A mission destined to fail? Not quite

A change in Biden’s attitude toward Prince Mohammed will undoubtedly generate some good will with the Saudi leadership. The question is: What will Biden choose to make of this renewed opportunity to reset the relationship?
A mission destined to fail? Not quite

YASMINE FAROUK

CHENNAI: Bashing Saudi Arabia during a presidential election season is almost a tradition in the United States, and President Biden was no exception. Emboldened by domestic outrage over the murder of the journalist Jamal Khashoggi and the Saudi-led intervention in Yemen, Biden went further than his predecessors by calling Saudi Arabia a “outcast” state. That was miscalculated. With the war in Ukraine sending energy prices higher and China cementing more alliances in the Middle East, Biden is traveling thousands of miles to attempt to repair a relationship that has reached a nadir in its 80-year history — arguably even worse than after the Sept. 11, 2001, attacks.

Biden sought to justify his visit to Saudi Arabia this week in a Washington Post opinion essay, saying his aim was to “reorient,” not “rupture,” relations. Yet no justification for his visit to the kingdom this week can erase the truth: It is a defeat for Biden and a personal and political triumph for Crown Prince Mohammed bin Salman, or MBS, as he is popularly known. But it does not have to be a defeat for the U.S.-Saudi relationship.

A change in Biden’s attitude toward Prince Mohammed will undoubtedly generate some good will with the Saudi leadership. The question is: What will Biden choose to make of this renewed opportunity to reset the relationship?

The United States needs Saudi Arabia: The kingdom remains the oil market’s major swing producer and is the main buyer of U.S. arms globally. By virtue of geopolitics and economics, Saudi Arabia’s cooperation with the United States is consequential when it comes to Washington’s efforts to counter Iran, end the war in Yemen and normalise Israel’s relations with the Arab world, as well as limit Russia’s and China’s influence in the region. All of this was true before Russia’s invasion of Ukraine upended global oil markets and sent gasoline prices skyrocketing in the United States and Europe.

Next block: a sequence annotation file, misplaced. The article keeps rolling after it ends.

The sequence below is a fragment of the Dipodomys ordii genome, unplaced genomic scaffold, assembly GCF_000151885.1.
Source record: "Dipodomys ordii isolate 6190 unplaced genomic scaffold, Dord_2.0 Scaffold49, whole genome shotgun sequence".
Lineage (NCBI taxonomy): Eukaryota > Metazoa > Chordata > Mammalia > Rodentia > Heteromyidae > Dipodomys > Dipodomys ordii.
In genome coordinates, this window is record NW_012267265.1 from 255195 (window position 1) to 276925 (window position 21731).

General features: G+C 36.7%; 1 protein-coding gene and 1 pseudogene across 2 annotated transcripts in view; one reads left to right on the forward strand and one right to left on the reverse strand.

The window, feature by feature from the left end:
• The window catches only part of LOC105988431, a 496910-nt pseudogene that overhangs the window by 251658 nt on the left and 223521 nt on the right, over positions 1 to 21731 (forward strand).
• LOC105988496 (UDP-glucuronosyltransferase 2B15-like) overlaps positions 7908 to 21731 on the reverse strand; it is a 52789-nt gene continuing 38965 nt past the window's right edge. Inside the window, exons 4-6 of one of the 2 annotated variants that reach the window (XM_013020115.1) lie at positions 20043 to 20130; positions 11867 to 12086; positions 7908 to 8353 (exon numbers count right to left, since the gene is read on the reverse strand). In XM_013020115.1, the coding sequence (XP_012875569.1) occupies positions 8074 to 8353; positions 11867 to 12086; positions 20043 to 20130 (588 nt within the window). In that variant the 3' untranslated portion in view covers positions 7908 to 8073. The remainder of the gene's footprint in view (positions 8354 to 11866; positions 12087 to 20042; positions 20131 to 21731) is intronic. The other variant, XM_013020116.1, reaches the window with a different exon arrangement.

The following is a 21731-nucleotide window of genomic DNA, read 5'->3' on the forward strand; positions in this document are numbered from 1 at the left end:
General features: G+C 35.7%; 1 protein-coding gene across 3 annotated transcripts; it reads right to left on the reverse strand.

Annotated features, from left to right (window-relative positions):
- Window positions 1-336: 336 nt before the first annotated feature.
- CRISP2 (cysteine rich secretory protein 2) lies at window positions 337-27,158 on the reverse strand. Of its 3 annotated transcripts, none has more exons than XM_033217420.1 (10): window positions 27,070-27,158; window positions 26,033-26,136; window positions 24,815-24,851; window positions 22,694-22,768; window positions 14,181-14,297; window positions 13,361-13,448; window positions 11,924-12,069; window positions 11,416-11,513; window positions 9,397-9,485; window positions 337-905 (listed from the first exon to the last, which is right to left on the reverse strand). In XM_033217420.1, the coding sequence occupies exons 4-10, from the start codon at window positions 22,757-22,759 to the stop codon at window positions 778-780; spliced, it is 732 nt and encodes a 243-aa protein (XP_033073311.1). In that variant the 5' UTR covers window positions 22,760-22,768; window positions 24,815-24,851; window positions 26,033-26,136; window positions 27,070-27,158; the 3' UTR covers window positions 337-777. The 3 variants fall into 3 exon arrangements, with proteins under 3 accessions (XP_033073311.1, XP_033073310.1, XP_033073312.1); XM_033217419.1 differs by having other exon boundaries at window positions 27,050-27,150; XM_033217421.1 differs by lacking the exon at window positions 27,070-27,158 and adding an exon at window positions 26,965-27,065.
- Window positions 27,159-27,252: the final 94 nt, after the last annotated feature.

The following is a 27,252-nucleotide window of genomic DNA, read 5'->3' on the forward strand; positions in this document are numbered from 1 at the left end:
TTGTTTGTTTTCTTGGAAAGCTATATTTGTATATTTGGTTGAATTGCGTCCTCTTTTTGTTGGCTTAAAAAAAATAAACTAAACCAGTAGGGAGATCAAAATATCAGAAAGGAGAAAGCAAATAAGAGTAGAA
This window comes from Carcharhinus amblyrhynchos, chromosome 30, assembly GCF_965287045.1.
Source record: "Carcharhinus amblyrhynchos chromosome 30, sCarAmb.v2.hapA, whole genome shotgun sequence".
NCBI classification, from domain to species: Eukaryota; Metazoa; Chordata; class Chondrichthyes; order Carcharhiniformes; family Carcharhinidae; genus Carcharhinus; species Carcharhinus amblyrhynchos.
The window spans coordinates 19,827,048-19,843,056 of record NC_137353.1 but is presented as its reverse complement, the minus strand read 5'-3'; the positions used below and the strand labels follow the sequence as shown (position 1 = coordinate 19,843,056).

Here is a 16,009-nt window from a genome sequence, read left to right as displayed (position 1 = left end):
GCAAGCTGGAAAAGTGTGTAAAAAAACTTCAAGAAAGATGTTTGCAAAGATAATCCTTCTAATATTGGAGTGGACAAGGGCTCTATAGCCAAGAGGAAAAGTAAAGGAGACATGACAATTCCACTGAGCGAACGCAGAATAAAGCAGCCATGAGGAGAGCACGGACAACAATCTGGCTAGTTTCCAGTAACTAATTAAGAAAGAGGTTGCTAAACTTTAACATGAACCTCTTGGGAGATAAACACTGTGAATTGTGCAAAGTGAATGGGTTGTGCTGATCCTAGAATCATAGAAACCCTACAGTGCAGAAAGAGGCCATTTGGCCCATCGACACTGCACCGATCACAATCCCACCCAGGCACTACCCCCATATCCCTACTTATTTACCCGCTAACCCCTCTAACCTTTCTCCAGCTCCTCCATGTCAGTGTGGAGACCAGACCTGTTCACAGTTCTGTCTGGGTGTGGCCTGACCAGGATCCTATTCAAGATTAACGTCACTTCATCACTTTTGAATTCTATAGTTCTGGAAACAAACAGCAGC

Biden’s posture — turning a tense relationship between the United States and Saudi Arabia into a personal duel with Prince Mohammed — was always going to be short-lived, especially as world events intervened. This became evident over the past six months as the

Biden administration suffered snub after snub, culminating in Prince Mohammed’s rebuffing U.S. demands to explicitly and actively side with the United States after Russia invaded Ukraine.

So the Biden administration had to come up with a solution to its Saudi problem, especially in a critical election year, as Biden’s job approval ratings have dropped and gas prices have soared. The Biden administration has shied away from previewing desired results for this meeting. But returning home with only vague pledges on oil and Israel — and no concrete concessions from Saudi Arabia on human rights — would be a defeat not just for Biden but for the United States. Realpolitik policymakers like to wave away human rights as having any place in pragmatic policymaking, but there is an opportunity for Biden to make human rights part of a revamped strategy with Saudi Arabia that the kingdom could accept, even if not enthusiastically.

Saudi Arabia will not become a democracy soon. But the United States can still engage with the monarchy constructively to make some gains on human rights, defend against authoritarianism and promote regional integration.

The United States needs to demonstrate consistency in support of its values alongside its strategic goals. The United States should push for normalisation between Israel and Saudi Arabia only if it can guarantee that the Saudi government won’t suppress Saudi voices opposed to normalisation. And the United States must voice its support for Palestinians’ rights as much as it supports the Israelis’. If and when normalisation between Saudi Arabia and Israel happens, it shouldn’t be used to erase the human rights violations of both governments.

Farouk is a non-resident scholar in the Middle East program at Carnegie

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